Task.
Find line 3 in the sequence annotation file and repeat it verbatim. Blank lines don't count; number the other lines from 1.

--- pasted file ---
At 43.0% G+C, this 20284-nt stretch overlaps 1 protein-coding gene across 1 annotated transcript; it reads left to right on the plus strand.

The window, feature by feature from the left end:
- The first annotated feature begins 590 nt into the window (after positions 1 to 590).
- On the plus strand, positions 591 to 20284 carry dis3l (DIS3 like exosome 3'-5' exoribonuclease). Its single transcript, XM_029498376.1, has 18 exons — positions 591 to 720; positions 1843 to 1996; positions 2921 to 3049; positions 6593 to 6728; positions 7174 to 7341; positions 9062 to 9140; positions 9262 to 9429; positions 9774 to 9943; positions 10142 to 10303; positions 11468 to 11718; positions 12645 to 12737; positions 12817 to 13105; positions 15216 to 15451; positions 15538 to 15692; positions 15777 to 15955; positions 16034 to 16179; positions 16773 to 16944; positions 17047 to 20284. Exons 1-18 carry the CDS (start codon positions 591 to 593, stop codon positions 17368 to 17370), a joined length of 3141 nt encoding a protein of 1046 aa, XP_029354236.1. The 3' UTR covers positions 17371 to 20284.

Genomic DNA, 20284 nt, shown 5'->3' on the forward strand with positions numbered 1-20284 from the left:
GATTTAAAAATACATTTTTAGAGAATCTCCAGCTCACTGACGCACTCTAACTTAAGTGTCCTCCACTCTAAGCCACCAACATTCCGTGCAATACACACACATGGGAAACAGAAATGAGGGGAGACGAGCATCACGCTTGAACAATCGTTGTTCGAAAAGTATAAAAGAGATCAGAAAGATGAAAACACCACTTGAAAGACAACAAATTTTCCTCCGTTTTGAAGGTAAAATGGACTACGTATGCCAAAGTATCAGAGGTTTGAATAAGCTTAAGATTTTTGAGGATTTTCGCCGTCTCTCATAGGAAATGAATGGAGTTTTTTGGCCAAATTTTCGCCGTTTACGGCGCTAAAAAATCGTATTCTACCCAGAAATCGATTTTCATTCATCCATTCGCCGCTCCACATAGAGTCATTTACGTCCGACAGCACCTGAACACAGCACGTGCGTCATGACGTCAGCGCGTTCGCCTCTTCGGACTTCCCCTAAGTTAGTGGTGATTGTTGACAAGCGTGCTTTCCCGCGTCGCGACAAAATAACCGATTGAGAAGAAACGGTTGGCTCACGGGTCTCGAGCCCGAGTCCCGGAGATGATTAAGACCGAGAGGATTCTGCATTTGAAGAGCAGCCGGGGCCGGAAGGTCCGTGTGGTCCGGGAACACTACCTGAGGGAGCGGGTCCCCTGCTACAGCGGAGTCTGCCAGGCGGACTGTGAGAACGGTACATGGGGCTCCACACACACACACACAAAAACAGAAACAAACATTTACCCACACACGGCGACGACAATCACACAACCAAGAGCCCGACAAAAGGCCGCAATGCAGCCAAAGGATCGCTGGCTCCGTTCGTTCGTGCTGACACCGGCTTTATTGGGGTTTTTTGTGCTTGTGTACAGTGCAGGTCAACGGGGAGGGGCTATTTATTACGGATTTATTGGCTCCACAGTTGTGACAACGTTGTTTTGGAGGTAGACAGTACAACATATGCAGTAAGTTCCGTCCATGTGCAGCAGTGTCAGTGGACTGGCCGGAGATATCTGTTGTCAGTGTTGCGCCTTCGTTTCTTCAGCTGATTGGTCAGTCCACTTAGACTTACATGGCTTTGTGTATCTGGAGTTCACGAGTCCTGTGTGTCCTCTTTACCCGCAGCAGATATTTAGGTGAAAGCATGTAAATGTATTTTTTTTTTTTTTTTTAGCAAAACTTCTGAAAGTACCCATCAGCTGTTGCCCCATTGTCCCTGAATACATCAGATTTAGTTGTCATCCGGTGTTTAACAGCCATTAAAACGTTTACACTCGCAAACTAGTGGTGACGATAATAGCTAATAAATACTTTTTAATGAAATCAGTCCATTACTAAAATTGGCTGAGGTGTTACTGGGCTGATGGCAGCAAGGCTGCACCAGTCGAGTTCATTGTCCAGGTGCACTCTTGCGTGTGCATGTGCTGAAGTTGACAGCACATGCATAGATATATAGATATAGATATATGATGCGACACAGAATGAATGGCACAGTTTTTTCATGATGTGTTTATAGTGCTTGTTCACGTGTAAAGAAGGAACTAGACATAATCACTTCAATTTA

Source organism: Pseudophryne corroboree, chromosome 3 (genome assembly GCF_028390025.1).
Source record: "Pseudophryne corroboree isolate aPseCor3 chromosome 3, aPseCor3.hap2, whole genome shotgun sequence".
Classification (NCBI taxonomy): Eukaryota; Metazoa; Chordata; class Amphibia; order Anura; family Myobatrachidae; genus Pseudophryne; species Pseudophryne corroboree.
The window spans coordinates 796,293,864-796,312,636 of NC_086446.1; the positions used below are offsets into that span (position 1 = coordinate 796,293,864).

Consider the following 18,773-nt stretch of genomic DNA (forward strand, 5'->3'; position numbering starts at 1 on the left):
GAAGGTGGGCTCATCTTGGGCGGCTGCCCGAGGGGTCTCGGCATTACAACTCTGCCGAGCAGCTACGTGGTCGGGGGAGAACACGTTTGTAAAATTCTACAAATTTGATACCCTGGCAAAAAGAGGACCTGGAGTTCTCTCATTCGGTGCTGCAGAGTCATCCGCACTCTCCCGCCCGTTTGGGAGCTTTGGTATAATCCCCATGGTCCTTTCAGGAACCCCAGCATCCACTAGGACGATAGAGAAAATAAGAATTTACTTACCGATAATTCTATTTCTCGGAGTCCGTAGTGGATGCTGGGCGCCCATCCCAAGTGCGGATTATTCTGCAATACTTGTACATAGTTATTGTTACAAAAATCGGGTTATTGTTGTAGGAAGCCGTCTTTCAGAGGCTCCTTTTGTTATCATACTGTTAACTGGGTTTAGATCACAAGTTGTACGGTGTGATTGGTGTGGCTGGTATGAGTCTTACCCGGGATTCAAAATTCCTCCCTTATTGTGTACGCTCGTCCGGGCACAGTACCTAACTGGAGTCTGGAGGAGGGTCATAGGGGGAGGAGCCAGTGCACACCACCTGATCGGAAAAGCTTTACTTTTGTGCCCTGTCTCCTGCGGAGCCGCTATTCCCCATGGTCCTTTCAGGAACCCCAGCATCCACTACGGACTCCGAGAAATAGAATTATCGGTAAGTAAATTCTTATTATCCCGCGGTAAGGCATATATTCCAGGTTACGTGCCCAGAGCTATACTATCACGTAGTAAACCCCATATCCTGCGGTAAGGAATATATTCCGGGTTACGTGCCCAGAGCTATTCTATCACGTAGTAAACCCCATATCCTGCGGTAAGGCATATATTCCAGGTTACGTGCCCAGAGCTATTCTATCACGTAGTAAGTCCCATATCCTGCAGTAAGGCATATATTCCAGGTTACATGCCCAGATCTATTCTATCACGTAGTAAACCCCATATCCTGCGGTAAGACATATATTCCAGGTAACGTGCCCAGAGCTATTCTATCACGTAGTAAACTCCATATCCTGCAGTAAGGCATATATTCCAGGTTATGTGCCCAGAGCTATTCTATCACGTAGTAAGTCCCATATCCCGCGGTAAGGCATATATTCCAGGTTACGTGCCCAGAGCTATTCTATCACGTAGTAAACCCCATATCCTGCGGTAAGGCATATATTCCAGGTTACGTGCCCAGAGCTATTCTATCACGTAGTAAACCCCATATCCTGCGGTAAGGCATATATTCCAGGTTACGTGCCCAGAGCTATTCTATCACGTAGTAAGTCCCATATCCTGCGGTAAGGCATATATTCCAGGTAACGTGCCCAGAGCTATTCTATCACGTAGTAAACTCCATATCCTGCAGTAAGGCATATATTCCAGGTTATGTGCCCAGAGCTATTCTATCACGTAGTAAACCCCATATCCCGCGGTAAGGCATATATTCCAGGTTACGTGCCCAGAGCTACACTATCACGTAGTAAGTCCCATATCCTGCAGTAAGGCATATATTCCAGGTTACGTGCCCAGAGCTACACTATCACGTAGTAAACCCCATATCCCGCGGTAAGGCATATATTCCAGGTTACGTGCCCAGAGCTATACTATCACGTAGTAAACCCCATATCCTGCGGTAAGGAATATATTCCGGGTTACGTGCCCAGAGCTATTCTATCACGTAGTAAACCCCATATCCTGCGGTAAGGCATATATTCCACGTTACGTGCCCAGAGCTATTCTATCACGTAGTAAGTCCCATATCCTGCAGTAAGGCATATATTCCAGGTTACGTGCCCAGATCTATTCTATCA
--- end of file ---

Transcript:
- The first annotated feature begins 590 nt into the window (after positions 1 to 590).